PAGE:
Current Projects Procedural Guide

Mobile legal help apps

Mobile legal help apps are becoming increasingly common. In these apps, often developed as standalone applications for Android or iOS systems, the user gets a wide range of legal help information specifically geared for self-represented litigants all on their phone.

The advantage of these apps is that once they’re downloaded you don’t need a web connection to access the materials. Also, they become a more reliable companion for those people who are going through a legal process, rather than a website that you need to re-find and re-navigate, the app is a more permanent and friendly way to access the information.

An app can help you bookmark materials, supply you with the right contact and location information about where to get to where you want to go, and potentially let you scan and save materials for your own case.

The mobile app is more specifically designed to be a companion for a self-represented litigant, as compared to a website that is a static source of information.

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Some examples of mobile self-help apps are one from Illinois, the Illinois Legal Aid App.


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Pine Tree Legal Assistance and its partner, Illinois Legal Aid Online, developed some of the first mobile apps in legal services. Illinois Legal Aid Online launched the Illinois Legal Aid app and the Illinois Pro Bono app, and PTLA launched the Legal Aid News App, available on Android and Apple iOS. PTLA also developed mobile web applications as part of TIG 10015 — the Legal Aid Finder App and the HelpMELaw app for Maine specific legal information are viewable across smartphone platforms, available on Android and as web apps.

The Illinois Legal Aid app is designed for lower-income residents who need legal assistance and offers plain- language legal information and Illinois-specific referrals to courthouse legal self-help centers and legal aid agencies.

The Pro Bono app provides legal professionals with a volunteer opportunity search tool, a calendar of upcoming legal events, including [CLEs], and comprehensive legal resource guides in the most common areas of pro bono practice. Prior to TIG 10015, PTLA piloted the development of its mobile web statewide website and created a national guide on website development (TIG 08005).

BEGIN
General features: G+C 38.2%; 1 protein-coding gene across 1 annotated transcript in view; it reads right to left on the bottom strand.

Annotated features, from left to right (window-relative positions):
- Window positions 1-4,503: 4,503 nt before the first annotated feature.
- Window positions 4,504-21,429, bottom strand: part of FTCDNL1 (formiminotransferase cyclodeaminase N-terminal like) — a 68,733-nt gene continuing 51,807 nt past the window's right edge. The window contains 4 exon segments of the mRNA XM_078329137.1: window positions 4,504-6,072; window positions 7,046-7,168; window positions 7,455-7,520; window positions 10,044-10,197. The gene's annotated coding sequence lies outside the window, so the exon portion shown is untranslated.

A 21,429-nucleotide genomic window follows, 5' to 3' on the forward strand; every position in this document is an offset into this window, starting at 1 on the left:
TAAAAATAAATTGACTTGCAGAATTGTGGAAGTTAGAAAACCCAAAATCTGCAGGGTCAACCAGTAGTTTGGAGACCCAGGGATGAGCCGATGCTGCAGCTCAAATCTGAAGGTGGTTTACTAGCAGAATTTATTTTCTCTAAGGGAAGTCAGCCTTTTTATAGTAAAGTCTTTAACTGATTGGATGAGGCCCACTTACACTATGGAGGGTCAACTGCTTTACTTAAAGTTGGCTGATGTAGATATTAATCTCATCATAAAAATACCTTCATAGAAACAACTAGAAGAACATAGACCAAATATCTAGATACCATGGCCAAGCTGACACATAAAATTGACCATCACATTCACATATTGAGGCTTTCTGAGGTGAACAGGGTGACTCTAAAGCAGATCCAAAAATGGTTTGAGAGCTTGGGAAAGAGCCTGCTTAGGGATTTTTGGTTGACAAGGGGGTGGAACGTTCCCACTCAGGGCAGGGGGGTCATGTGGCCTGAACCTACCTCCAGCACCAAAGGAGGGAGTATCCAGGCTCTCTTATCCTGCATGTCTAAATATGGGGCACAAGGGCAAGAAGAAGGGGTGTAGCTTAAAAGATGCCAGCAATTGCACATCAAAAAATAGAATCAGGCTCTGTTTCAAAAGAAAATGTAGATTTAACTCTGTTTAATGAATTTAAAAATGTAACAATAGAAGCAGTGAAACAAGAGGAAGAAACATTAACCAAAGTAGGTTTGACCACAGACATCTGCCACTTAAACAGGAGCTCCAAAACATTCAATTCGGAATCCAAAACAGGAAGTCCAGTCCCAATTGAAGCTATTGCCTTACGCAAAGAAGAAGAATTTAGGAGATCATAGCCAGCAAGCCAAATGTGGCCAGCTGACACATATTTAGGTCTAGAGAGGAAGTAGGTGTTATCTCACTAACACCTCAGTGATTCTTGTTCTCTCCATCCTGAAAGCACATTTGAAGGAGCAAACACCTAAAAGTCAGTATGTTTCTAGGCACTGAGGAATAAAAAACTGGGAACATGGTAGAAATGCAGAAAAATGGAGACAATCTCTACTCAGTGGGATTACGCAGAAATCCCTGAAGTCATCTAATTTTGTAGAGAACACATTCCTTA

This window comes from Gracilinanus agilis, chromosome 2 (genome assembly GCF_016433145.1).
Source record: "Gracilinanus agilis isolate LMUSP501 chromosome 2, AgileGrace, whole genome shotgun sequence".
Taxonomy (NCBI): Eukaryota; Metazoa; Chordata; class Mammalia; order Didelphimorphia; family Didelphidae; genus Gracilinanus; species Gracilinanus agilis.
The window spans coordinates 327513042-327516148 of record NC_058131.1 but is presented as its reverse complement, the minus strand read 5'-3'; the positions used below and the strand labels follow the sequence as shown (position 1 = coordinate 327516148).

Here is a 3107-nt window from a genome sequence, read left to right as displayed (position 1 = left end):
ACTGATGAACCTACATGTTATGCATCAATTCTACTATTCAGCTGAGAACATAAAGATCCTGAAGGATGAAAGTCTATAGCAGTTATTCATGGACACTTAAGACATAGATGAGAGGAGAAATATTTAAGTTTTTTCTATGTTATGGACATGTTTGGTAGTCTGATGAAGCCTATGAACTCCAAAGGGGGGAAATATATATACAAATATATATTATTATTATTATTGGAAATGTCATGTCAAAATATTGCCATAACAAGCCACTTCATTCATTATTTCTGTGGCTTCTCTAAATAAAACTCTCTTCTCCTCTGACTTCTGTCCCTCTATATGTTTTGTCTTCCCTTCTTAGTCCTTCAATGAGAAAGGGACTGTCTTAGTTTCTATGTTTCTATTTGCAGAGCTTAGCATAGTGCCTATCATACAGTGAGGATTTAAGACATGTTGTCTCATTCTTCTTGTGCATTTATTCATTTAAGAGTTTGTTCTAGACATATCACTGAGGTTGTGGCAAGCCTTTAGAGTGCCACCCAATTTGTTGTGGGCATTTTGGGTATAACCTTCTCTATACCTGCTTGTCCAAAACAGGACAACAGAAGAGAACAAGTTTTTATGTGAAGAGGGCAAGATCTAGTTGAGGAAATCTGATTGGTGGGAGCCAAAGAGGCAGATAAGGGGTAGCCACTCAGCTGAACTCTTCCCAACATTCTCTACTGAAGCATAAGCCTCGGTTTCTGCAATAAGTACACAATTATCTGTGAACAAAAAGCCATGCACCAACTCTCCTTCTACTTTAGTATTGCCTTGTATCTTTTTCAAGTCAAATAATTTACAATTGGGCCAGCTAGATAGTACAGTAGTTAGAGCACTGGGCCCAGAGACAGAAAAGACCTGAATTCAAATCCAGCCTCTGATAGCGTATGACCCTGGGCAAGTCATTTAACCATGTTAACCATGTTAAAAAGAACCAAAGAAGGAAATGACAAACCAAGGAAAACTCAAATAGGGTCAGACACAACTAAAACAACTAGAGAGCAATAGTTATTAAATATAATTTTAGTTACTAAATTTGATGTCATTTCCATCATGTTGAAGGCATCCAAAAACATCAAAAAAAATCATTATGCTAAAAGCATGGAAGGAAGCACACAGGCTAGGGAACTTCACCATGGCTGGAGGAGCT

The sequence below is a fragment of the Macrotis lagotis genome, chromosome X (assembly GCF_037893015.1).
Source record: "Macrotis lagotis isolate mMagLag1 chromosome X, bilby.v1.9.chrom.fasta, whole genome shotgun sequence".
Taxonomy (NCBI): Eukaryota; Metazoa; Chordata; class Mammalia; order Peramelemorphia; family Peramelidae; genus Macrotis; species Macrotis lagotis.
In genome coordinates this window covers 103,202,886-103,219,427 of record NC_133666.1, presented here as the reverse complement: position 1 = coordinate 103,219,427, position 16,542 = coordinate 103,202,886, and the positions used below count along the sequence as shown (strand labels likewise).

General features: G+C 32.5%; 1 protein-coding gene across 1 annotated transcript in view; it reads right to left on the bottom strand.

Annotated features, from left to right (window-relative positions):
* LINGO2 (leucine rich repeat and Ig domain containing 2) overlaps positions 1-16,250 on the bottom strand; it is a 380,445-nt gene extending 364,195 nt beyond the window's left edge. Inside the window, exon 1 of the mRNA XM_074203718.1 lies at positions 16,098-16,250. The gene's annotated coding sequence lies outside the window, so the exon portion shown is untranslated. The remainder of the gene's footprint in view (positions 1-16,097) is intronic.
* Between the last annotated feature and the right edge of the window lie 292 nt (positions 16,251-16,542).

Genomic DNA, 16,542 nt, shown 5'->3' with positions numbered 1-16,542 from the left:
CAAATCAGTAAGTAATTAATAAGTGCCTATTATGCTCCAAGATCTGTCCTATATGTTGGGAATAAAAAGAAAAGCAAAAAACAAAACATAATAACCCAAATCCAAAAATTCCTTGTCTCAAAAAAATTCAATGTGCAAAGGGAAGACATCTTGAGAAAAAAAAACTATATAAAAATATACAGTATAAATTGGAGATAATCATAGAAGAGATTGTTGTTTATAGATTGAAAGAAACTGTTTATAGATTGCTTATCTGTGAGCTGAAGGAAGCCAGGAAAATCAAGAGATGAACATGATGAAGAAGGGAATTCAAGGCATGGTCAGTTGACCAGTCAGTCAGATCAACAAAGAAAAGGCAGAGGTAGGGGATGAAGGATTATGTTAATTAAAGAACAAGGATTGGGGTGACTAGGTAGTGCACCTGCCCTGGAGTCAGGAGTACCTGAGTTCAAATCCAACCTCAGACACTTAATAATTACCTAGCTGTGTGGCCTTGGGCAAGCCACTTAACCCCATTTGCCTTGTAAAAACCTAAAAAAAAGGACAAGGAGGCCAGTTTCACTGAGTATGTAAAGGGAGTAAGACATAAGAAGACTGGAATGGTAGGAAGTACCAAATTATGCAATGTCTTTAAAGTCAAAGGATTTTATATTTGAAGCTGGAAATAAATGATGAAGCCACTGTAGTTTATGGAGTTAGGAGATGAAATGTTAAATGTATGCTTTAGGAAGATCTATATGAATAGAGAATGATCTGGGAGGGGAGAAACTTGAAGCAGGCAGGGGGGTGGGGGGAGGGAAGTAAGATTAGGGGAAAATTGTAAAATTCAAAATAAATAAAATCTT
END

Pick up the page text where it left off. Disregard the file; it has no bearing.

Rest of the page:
The Final Report from LSC-TIG: TIG 10015: PTLA-Illinois Mobile Project

Maryland also has a Self-Help legal app from the courts. It is available on Android, on Google Play.

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The Maryland Law Help app brings together tools and resources developed by the Maryland Judiciary and others to help Marylanders use the courts or find legal help. Lean about Maryland law, find a lawyer or mediator, watch videos on how to use the courts, and even call or chat with an attorney at the Self-Help Center.

In this app you can find:

Find a Court, Find a Lawyer, Find a Form, Find a Law Library, Court Help, People’s Law Library, Self-Help Center, Videos, Tip Sheets, Mediation, Maryland Laws, Law Help Chat, Law Help Call, Interpreter, Special Needs, About Us


What if we redesigned legal systems for the end user?

Legal Design - what would a child welfare system designed for the child look like
A quick talking head sketch of a ‘What-If’ for legal design. What if we started over with our legal systems? Instead of patching over the problems with better interfaces — we imagine what a user-centered legal system would look like from the ground up. This sketch came from a Children Right’s Summit held yesterday at Google’s headquarters, sponsored by the law firm Baker & MacKenzie, that brought together lots of legal & social service providers, together with counsel from a variety of tech companies.

The other insight in this sketch is that legal professionals need outsiders to come in & see where the opportunities lie for redesign. Because the systems are currently so professional-focused, doing more to serve the bureaucracy that currently exists or the status quo practices of the people working in the system — an outside perspective is needed to break open new spaces for innovation.

Ideabook Work Product Tool

Access to Justice Tech: Concepts

Open Law Lab - Access to Justice tech

I’ve been searching around for the current landscape of actual initiatives & concept designs for tech tools to provide more access to justice.

I went back to a presentation, Assisted Legal Decisionmaking, by law professor Josh Blackman at Stanford last year. He showed some screenshots of legal products he’s been thinking of.

Open Law Lab - Access to Justice app 2

The concept app would allow the user to input their question. The app would respond with follow-up questions to nail the issue down more concretely. And then it would direct the user to the right resources. It follows the Expert System model, with guided interviews, that the A2J author and other access tech has relied upon.

Open Law Lab - Access to Justice app